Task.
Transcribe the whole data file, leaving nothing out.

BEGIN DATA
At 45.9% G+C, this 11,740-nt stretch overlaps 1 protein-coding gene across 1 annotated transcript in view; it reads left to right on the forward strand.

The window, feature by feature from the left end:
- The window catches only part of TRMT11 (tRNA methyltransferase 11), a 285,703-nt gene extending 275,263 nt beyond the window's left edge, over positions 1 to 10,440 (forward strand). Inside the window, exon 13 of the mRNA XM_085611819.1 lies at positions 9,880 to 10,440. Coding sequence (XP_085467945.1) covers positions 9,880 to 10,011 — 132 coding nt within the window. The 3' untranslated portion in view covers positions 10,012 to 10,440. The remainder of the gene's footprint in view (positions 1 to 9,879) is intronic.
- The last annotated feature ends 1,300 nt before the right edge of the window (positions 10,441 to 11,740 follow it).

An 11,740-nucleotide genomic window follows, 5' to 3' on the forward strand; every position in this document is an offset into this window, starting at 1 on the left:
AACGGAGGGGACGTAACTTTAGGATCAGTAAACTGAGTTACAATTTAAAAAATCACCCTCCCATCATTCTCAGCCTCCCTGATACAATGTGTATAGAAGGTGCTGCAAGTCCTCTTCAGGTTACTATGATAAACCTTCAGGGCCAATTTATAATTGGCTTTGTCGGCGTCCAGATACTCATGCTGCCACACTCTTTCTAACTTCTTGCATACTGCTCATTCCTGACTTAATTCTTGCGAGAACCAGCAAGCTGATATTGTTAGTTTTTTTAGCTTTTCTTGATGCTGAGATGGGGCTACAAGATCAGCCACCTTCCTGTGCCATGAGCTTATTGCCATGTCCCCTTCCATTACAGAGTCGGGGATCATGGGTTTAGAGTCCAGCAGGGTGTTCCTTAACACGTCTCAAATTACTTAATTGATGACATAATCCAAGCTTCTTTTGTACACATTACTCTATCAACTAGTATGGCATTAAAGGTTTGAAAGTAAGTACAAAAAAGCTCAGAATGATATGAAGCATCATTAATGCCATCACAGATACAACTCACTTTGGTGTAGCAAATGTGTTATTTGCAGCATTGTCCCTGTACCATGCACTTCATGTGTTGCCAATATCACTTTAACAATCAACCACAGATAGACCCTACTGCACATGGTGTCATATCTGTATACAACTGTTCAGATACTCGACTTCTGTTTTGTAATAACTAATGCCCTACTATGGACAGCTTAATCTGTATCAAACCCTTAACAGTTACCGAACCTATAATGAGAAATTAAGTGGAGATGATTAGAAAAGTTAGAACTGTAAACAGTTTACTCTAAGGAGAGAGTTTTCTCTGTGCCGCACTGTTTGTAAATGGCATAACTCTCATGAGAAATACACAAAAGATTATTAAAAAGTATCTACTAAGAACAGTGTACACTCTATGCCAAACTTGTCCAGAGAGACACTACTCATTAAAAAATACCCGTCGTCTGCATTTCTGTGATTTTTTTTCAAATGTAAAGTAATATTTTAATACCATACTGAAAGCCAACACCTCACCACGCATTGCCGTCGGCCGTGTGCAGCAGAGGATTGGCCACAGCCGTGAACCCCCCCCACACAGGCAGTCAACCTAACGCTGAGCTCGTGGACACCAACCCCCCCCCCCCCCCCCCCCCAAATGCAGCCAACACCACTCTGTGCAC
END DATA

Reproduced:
At 45.9% G+C, this 11,740-nt stretch overlaps 1 protein-coding gene across 1 annotated transcript in view; it reads left to right on the forward strand.

The window, feature by feature from the left end:
- The window catches only part of TRMT11 (tRNA methyltransferase 11), a 285,703-nt gene extending 275,263 nt beyond the window's left edge, over positions 1 to 10,440 (forward strand). Inside the window, exon 13 of the mRNA XM_085611819.1 lies at positions 9,880 to 10,440. Coding sequence (XP_085467945.1) covers positions 9,880 to 10,011 — 132 coding nt within the window. The 3' untranslated portion in view covers positions 10,012 to 10,440. The remainder of the gene's footprint in view (positions 1 to 9,879) is intronic.
- The last annotated feature ends 1,300 nt before the right edge of the window (positions 10,441 to 11,740 follow it).

An 11,740-nucleotide genomic window follows, 5' to 3' on the forward strand; every position in this document is an offset into this window, starting at 1 on the left:
AACGGAGGGGACGTAACTTTAGGATCAGTAAACTGAGTTACAATTTAAAAAATCACCCTCCCATCATTCTCAGCCTCCCTGATACAATGTGTATAGAAGGTGCTGCAAGTCCTCTTCAGGTTACTATGATAAACCTTCAGGGCCAATTTATAATTGGCTTTGTCGGCGTCCAGATACTCATGCTGCCACACTCTTTCTAACTTCTTGCATACTGCTCATTCCTGACTTAATTCTTGCGAGAACCAGCAAGCTGATATTGTTAGTTTTTTTAGCTTTTCTTGATGCTGAGATGGGGCTACAAGATCAGCCACCTTCCTGTGCCATGAGCTTATTGCCATGTCCCCTTCCATTACAGAGTCGGGGATCATGGGTTTAGAGTCCAGCAGGGTGTTCCTTAACACGTCTCAAATTACTTAATTGATGACATAATCCAAGCTTCTTTTGTACACATTACTCTATCAACTAGTATGGCATTAAAGGTTTGAAAGTAAGTACAAAAAAGCTCAGAATGATATGAAGCATCATTAATGCCATCACAGATACAACTCACTTTGGTGTAGCAAATGTGTTATTTGCAGCATTGTCCCTGTACCATGCACTTCATGTGTTGCCAATATCACTTTAACAATCAACCACAGATAGACCCTACTGCACATGGTGTCATATCTGTATACAACTGTTCAGATACTCGACTTCTGTTTTGTAATAACTAATGCCCTACTATGGACAGCTTAATCTGTATCAAACCCTTAACAGTTACCGAACCTATAATGAGAAATTAAGTGGAGATGATTAGAAAAGTTAGAACTGTAAACAGTTTACTCTAAGGAGAGAGTTTTCTCTGTGCCGCACTGTTTGTAAATGGCATAACTCTCATGAGAAATACACAAAAGATTATTAAAAAGTATCTACTAAGAACAGTGTACACTCTATGCCAAACTTGTCCAGAGAGACACTACTCATTAAAAAATACCCGTCGTCTGCATTTCTGTGATTTTTTTTCAAATGTAAAGTAATATTTTAATACCATACTGAAAGCCAACACCTCACCACGCATTGCCGTCGGCCGTGTGCAGCAGAGGATTGGCCACAGCCGTGAACCCCCCCCACACAGGCAGTCAACCTAACGCTGAGCTCGTGGACACCAACCCCCCCCCCCCCCCCCCCCCAAATGCAGCCAACACCACTCTGTGCAC